For developing a CNC system, I am reading the "ISO 6983-1:2009".
In it, there are several references to what they call "Detailed format classification" which I struggle to understand:
A classification of the data in a block shall be used to specify the programming detail for a system and machine configuration. This is called the detailed format classification and is described in Annex C.
Zero omission shall be specified in the detailed format classification (see Annex C).
The number of digits shall be designated by the detailed format classification ( see Annex C).
It seem this "Detailed format classification" is sort of a definition of the machine on which the program will run. But in this case, I do not understand why this is something part of the program and not some values of the control system.
My question is: What exactly is this "Detailed format classification"?
- Is it part of the program?
- What is it purpose?
This is simply the formalised definition of the syntax, so that a parser can be written to interpret any legal G-code. Without this, there is ambiguity - not in the general operation, but in the bounds of what is 'legal' and what should be rejected.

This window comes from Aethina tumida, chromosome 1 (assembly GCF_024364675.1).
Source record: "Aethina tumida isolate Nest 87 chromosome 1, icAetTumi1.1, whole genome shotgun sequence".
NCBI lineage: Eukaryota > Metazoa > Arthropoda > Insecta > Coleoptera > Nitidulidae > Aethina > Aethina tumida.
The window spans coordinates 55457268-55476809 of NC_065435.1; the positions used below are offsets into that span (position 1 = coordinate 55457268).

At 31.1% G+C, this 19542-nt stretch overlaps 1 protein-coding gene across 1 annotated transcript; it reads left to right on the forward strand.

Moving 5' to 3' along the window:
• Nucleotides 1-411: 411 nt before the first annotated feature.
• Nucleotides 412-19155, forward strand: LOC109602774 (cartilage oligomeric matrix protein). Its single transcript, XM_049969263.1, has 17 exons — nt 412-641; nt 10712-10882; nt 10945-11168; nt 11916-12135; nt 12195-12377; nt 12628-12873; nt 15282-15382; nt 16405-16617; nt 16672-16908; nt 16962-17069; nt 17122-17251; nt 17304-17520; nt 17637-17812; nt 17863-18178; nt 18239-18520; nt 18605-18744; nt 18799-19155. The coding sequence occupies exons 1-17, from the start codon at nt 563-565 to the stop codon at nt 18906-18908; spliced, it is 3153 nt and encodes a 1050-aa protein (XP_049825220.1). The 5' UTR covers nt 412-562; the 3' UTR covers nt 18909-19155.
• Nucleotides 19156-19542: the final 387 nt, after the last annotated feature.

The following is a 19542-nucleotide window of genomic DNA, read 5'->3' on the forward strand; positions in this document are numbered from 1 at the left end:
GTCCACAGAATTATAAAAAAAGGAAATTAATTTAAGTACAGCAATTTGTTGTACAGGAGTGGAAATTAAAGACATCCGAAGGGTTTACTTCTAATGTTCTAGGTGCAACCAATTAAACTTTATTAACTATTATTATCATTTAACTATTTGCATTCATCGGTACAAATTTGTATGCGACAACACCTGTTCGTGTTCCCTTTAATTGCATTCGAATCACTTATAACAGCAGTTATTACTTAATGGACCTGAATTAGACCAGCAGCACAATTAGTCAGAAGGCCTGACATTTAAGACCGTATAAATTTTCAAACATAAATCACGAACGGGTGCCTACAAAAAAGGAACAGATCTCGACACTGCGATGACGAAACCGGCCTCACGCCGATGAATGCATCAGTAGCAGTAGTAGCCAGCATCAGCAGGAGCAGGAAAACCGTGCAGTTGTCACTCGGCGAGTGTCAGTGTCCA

Taking the example
X+053, this is not a position of 53 units, it is:
- Sign is required (in this implementation)
- Leading zeros can be ommitted
- Up to 5 orders of magnitude before the decimal
- Up to 3 digits of precision after the decimal
This means that X can range from +99999.999 to -99999.999 - an interpretation which matches the verbiage at the bottom of the page.
As hinted at in the text, it is possible to use various fixed precision number systems (think using integer milimetres rather than decimal metres), and also to anchor at the most significant bit, so
001 could represent
00100.000. It may help to remember that these specifications were designed in the days of dedicated hardware rather than general purpose computers, when the standard portable storage medium held ~600 kB, and relate to actual machines that had been developed long before that.